Every banker could have benefited from business intelligence (BI) technology.Every Banker: It's true, there isn't a banker alive who isn't worried about the state of the banking business and the weak economy facing every industry. Every banker is up the creek right now even if he never heard of a subprime mortgage or needed a bailout. He's worried about his best customer bellying up, or his "secure" investments losing 50 percent of their value, or how Mr. Obama and the new administration are going to deliver much needed remedies. If this is a recession, how bad can a depression be?
Shoulda: To say every banker shoulda had the foresight to look ahead and use the tools of intellectual technology is wishful thinking. In my opinion, even the Og Mandino (author of "The Greatest Salesman in the World") of the bank tech sales people would have had a monumental task of convincing many bankers that BI technology was as essential as producing a Call Report every day. Most bankers were winging it just as some airlines were winging the inspections of their aircraft. The attitude in both cases seemed to be, "We'll fix it after the crash."
Woulda: Even after the dust settles, which by all indications is projected as the year 2011, and maybe beyond, I don't think many bankers will change their ways. They think of this economy as the Katrina factor-it happens only once in a lifetime.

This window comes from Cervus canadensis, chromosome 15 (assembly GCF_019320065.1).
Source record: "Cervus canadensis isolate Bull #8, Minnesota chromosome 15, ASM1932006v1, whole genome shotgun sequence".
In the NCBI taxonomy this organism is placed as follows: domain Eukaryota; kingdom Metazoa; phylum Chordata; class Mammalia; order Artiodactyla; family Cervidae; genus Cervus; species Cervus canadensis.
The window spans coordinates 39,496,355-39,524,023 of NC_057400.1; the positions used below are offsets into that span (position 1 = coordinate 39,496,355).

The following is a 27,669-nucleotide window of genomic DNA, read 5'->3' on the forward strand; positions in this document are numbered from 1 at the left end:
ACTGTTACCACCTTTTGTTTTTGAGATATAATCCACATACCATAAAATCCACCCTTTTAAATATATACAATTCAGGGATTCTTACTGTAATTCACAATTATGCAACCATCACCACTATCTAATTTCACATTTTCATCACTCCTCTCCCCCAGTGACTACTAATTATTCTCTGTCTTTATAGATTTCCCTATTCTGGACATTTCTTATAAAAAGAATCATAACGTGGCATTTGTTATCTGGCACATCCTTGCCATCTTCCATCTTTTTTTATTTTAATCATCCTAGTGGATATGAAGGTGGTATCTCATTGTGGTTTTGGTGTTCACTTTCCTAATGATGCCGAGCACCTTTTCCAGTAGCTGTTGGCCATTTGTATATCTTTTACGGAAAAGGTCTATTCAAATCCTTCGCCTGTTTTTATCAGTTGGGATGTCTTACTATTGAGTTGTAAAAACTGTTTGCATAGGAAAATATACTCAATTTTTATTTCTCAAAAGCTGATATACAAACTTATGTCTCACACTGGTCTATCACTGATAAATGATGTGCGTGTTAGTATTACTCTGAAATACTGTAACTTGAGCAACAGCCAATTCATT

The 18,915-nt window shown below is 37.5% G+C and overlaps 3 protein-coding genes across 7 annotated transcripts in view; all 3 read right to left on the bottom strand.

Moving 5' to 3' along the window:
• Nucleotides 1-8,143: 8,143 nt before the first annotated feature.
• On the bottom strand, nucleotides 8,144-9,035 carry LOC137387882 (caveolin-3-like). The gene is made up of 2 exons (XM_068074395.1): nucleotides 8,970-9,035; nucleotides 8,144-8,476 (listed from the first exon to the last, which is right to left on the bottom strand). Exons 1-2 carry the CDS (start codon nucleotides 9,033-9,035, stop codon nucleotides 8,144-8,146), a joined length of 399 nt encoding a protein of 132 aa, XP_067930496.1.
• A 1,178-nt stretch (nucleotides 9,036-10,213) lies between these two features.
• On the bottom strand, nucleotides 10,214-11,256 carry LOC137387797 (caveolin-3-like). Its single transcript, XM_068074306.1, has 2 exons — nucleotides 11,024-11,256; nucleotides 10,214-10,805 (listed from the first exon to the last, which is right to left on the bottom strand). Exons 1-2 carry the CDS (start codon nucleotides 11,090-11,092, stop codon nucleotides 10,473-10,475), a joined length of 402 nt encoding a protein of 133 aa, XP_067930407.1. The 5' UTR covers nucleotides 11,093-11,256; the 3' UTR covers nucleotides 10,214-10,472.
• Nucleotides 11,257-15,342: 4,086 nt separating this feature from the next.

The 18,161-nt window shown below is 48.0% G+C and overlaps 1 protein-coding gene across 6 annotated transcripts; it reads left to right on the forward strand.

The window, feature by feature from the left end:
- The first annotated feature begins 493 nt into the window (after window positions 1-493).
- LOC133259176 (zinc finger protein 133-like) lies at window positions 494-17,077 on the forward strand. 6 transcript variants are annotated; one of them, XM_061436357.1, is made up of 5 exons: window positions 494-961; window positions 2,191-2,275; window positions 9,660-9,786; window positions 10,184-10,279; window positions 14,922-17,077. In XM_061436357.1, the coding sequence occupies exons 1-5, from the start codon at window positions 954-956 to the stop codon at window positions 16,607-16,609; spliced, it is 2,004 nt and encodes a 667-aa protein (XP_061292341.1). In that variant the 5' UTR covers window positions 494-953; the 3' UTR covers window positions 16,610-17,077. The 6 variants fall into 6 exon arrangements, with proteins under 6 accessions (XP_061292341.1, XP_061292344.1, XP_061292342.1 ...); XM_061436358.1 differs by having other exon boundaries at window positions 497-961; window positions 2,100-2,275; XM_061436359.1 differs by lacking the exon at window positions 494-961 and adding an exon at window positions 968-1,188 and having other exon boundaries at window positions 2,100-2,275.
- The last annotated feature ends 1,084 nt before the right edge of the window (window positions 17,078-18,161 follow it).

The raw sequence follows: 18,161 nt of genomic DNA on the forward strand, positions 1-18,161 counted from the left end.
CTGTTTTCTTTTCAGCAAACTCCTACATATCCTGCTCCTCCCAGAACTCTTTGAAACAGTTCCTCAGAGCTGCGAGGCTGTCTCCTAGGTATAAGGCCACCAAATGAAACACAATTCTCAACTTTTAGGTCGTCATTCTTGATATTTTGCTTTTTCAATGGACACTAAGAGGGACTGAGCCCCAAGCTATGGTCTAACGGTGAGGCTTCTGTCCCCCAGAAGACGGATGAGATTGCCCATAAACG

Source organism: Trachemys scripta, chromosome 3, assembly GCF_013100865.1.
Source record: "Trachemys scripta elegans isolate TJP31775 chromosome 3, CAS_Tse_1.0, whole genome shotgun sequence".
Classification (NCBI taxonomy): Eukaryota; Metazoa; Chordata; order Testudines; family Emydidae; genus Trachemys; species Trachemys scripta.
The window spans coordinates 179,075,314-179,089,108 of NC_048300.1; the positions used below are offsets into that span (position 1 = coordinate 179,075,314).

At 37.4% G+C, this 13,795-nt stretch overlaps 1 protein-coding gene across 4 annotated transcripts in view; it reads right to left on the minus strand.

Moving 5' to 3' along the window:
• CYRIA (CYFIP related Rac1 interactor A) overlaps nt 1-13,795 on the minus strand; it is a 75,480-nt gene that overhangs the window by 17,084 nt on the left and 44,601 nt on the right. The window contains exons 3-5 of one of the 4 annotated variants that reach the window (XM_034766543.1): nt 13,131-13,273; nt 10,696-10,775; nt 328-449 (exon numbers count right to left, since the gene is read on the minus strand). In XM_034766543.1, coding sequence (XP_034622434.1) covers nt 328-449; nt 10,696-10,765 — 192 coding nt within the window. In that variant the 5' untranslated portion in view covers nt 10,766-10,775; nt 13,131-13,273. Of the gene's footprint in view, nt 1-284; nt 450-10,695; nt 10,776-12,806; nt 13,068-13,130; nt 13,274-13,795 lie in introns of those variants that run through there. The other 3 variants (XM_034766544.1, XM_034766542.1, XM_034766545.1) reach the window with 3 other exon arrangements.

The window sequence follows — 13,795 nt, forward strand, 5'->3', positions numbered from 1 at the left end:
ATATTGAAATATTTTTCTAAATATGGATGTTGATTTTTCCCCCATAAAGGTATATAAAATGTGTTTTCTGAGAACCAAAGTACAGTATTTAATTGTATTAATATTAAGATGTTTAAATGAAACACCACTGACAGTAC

Coulda: Theoretically, 16,400 financial institutions could have deployed a number of BI capabilities because their primary tech vendor provides scalable, easy-to-use, and inexpensive devices to guide future directions and provide sound decision-making rules.
Let's face it-banking is a business run by mechanics. And good mechanics they are. It's all about moving a transaction from a point of origination through a thoroughly tested network of events and ending up with a perfectly reconciled position. Engineers need not apply.
But banking is now in the tank, as even Ben Bernanke knows. Rate cuts are about as effective as Bondo on a leaking ship. One more rate cut and bankers will be getting paid to borrow money.
Since the human element is what got us into this mess, may I humbly suggest a hybrid solution-pragmatic BI tools plus analytical bankers. But don't expect the tools to be invoked by simply pressing a function key on your computer. It's more than that. Next time your primary tech vendor takes you to lunch, ask the account manager to pitch his BI product capabilities to your people. You'll spend some money but it'll be a lot less than what you've lost in earnings.
As with any new "brainware" there are several caveats that any sensible community banker should heed. The most important one is to shy away from generic BI solutions. That's why I suggested a contact with your primary tech vendor. You are a bank and you need banking solutions. Bank tech vendors have them and they can get you going without first having to learn the banking business. The best people in a community bank to evaluate BI solutions are the CEO, CFO, CIO, CLO and CMO. I will make a special appeal to include the Auditor. As I pointed out in a previous blog, his job is to catch the crooks and the irregularities before the crimes are committed. If you already use an Asset/Liability Management system, it's a start. There's a lot more to BI after that.